(NEXSTAR) – When The New York Times purchased the free online game Wordle for seven figures earlier this month, users were told gameplay would remain the same. Many found out Tuesday that that isn’t necessarily the case.
If you haven’t played Tuesday’s game, heads up – there are spoilers below.
If you are one of the countless players who have already done the day’s Wordle and shared the solution with friends and family, you may have found you didn’t have the same word as others.
This appears to be largely dependent on which site you used to play Wordle.
Since the Times’ acquisition of Wordle, the URL for the game has changed to nytimes.com/games/wordle from the original powerlanguage.co.uk/wordle. If you try accessing the latter now, you’ll be redirected to the Times’ website.
But, as some users have found, if you’ve had a Wordle tab open since before The New York Times bought the game, you won’t be auto-directed. Also, if you’re playing the daily game via this hack users uncovered earlier this month, you’re also still playing the original version.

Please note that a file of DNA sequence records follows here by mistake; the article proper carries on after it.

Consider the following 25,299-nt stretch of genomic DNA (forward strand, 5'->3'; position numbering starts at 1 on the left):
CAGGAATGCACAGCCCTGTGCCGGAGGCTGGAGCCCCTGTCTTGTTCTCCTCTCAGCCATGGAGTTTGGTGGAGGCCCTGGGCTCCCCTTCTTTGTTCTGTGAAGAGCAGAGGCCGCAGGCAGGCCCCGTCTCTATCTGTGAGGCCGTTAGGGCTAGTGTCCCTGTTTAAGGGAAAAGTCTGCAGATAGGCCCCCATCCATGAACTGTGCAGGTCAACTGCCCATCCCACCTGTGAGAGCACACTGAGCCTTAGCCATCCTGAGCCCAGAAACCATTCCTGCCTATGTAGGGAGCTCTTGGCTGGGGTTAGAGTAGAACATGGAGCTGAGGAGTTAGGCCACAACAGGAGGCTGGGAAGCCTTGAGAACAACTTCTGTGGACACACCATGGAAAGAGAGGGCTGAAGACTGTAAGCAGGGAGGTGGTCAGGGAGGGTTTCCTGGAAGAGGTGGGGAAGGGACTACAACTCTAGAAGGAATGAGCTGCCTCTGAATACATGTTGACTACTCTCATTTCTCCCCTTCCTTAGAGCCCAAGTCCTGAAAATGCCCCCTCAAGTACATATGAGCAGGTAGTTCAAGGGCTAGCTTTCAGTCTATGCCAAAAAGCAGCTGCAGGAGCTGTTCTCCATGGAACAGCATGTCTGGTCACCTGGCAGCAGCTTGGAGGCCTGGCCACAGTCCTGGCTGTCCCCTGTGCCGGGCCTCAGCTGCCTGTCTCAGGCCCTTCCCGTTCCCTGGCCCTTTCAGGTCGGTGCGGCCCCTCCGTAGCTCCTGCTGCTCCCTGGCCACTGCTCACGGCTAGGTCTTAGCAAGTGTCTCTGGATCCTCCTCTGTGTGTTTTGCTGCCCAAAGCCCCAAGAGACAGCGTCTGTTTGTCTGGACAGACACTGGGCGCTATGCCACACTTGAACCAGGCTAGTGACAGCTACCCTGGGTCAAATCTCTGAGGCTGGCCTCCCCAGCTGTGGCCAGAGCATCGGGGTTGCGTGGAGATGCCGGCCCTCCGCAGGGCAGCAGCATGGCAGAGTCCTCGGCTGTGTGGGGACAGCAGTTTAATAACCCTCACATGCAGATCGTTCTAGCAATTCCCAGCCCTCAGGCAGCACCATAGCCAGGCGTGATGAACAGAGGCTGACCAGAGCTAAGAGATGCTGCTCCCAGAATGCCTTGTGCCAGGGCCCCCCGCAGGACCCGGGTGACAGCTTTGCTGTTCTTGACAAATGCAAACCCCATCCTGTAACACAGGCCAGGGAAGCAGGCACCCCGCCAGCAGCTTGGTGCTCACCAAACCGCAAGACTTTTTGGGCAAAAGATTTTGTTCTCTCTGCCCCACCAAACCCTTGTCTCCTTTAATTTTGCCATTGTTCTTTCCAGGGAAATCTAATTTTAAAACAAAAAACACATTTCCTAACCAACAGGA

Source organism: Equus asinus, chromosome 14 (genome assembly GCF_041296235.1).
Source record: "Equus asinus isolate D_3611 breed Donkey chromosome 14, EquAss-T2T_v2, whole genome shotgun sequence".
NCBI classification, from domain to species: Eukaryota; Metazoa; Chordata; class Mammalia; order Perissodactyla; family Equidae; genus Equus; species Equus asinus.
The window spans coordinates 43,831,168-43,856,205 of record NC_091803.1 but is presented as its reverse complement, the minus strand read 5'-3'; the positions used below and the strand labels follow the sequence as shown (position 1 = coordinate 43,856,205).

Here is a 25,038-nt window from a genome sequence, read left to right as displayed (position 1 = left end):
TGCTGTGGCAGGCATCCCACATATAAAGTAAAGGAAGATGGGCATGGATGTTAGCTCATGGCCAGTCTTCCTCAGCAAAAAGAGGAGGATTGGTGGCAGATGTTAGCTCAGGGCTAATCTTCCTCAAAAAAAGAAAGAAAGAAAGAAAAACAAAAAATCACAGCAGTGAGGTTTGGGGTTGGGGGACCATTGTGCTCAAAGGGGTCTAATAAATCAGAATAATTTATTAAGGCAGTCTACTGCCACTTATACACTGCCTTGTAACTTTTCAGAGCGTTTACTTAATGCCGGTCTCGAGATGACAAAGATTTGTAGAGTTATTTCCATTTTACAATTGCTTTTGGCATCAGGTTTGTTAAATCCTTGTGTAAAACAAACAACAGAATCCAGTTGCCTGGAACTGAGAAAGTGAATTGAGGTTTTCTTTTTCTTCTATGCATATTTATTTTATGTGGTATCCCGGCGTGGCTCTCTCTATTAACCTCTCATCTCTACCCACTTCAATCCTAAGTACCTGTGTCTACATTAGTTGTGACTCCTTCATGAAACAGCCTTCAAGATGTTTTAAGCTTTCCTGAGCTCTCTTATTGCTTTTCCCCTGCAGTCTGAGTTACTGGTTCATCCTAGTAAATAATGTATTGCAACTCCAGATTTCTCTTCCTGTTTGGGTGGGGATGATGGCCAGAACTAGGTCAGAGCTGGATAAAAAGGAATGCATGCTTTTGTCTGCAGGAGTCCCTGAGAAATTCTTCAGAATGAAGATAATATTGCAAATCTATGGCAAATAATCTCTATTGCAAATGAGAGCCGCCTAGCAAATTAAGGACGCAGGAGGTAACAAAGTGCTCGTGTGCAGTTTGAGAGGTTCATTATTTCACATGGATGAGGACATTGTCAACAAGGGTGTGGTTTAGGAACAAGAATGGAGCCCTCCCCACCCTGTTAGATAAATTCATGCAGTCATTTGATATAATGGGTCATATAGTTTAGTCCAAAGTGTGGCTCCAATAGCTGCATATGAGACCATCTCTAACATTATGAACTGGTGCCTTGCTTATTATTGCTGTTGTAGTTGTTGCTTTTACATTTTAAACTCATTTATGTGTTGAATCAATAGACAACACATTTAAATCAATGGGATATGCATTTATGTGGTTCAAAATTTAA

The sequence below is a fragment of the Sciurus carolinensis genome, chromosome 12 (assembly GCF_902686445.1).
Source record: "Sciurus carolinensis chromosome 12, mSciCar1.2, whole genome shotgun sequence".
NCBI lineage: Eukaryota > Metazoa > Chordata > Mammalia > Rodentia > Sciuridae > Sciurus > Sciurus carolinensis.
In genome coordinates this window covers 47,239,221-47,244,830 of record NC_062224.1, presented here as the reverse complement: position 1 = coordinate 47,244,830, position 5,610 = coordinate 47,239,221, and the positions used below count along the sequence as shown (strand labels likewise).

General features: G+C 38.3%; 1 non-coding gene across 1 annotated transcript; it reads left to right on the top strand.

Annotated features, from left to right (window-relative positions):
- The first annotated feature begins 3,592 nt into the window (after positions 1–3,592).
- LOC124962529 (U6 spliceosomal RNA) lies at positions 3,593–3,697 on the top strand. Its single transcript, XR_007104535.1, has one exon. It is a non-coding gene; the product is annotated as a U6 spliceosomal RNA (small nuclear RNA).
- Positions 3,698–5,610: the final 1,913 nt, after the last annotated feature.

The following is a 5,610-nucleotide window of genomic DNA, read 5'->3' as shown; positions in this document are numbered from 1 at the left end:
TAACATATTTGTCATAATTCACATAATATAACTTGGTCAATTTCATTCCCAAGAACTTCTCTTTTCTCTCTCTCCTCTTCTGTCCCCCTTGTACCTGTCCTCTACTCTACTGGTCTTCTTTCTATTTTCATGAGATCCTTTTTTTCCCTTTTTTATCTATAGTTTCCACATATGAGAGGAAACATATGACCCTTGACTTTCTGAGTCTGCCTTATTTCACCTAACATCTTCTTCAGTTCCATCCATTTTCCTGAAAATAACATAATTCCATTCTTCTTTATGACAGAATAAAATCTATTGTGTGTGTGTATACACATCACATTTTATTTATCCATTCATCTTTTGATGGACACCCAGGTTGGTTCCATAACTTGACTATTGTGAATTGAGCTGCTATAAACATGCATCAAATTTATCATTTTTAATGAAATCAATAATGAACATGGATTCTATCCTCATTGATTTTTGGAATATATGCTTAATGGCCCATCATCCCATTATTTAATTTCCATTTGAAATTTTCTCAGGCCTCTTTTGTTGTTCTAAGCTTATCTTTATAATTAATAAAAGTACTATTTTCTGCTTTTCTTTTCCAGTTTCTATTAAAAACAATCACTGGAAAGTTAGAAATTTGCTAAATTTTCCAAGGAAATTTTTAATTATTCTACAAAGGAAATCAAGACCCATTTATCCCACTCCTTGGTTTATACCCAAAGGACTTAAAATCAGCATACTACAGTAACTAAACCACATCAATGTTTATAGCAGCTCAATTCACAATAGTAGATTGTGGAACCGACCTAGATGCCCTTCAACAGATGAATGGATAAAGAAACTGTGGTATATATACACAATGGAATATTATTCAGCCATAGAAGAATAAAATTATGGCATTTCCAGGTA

There appeared to be no difference in the solutions from either variation of the puzzle – until Tuesday.
According to one report, when the Times took over Wordle, it removed some of the original 2,315 playable words. You could always view the game’s full list of words thanks to how the webpage was created.
Among the words the company removed is “agora,” which, spoiler alert, was Tuesday’s word on the original version of Wordle. If you play the Times version of the game, you’ll notice that isn’t far off from your solution of “aroma.”
The Times told a reporter from Australia that “obscure words” are slowly being removed “to keep the puzzle accessible to more people.”
Tuesday’s puzzle is most likely not the last time solutions will vary among users. Mashable found that at least one of the words reported to have been removed by the Times is scheduled to appear later this month.
Tired of the Wordle confusion? There are now roughly a dozen different variations of the game including “Worldle.” In this daily game, users must identify a country by its outline in six guesses or less.